Rpygmy/tuberous Drosera soil mix

From: Andrew Marshall (andrewm@olywa.net)
Date: Sat Jul 10 1999 - 10:00:57 PDT

Date: Sat, 10 Jul 1999 10:00:57 -0700
From: "Andrew Marshall" <andrewm@olywa.net>
To: cp@opus.hpl.hp.com
Message-Id: <aabcdefg2528$foo@default>
Subject: Rpygmy/tuberous Drosera soil mix

HI Dave,
    Yes, you are right you say it seems that some of these seem more
difficult to grow here in the US then down under. After finally getting the
hang of it, I think it is because in part we do not follow the particular
rythems of the plant exactly enough. We treat them to much like other
Drosera. From here on I will mainly talk on Tuberous D. as I was still
getting the hang of the pygmies.
    As a soil mix I used 70/30 ultra-fine quartz sand/peat with a piece of
coffee filter in the bottom of the pot to keep the soil mix in. This is for
both types and seemed to work for the 30 odd pygmies and 50 odd tuberous I
had. I was assured that it would work for all of them, and in fact I have
successfully grown nearly all of them at one time over the past 10 years in
this mix. I was getting confident enough in fact that I was actually this
year going to bring a 5 gallon bucket of laterite soil back from one of my
many field trips to use instead on some species and see the results.
    In tuberous D. the important thing is the drying out cycle. They need
to go through it rather slowly. Take a couple of months to dry them out and
a month or so to wet them again. I lost more to following the instructions
so frequently given, ie, when they start to die back, dry them out, when
they sprout again stick them back in the water. If you do this, they often
don't come back, or if they do will rot right off.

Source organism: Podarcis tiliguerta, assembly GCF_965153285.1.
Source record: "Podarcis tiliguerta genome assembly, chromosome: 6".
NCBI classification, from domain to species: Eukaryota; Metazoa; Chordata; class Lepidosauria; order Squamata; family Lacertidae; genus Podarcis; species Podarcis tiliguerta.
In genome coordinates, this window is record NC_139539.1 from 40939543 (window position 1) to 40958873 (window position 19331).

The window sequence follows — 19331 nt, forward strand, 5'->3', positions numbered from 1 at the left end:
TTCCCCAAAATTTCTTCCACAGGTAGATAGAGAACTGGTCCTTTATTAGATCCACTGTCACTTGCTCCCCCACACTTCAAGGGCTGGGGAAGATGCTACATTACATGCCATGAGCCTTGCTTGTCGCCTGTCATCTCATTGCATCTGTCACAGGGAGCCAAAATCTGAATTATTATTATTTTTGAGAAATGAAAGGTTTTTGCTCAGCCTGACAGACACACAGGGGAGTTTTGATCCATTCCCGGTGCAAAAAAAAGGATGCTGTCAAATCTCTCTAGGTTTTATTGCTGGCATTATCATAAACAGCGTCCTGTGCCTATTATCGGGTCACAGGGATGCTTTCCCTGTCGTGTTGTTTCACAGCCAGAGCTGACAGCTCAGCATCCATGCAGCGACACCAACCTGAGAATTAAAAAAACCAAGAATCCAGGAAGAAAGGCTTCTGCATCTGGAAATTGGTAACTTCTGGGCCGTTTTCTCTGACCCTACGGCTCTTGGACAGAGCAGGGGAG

As to germination methods... for tuberous I simply spread them on the
surface and let the rain and cold do the job. It seems after a few months
of this they germinate. Not very controlled though and you do need to make
sure the pots don't flood or the seds will be washed away. Personally I
prefer to get the tubers as the seedlings are to time consuming and touchy
to be fun dealing with. I never know if they are going dormant or really
dieing. Too damn small to tell until it is too late!
    Hope this helps.
    Best wishes
>Date: Fri, 9 Jul 1999 09:56:52 -0400
>From: "Mellard, David" <dam7@cdc.gov>
>To: "'CP List'" <cp@opus.hpl.hp.com>
>Subject: Drosera germination
>Message-ID: <F0DEEE37B071D211AB210001FA12DAAFCB6EAB@mcdc-atl-50.cdc.gov>
>I recently received seed of pygmy, tuberous, and petiolaris complex drosera
>from Allan Lowrie and would like advice on the best method to use for
>germinating them. Lowrie suggests several methods. First, the smoke
>using a BBQ and peat. I used the smoke method on some Drosera some time
>and got about 50% of the species to germinate. Lowrie also suggests a
>method of soaking the seed in smoke water. I can use that method since I
>already have some smoke filters, although it does seem rather tedious once
>you get germination and have to transfer lots of seed to pots. I suppose
>the GA3 method might work, too.
>I opened one of the packets and was able to count the number of seeds in a
>few milliseconds, so it's not possible to divide the seed up and use
>methods. I'd appreciate advice on which method you think is the best based
>on your experiences.
>Also, Lowrie suggests using pure, sieved peat moss as a mix, although he
>does mention 50/50 peat/sand for the petiolaris complex. The pure peat
>suggestion doesn't seem right to me for the tuberous and pygmy drosera.
>Since so many of them come from soil based on laterite or sand (as opposed
>to the peat based soil we expect for so many drosera). I'd like to hear
>(probably again) what people are using with success for their tuberous and
>pygmy drosera. I've read that some of the Australian drosera are difficult
>to grow in the US. I wonder if the problem is the difference in minerology
>of the Australian soil and trying to grow them in mixes that might be
>missing certain minerals that they have evolved to depend upon.
>Thanks in advance,

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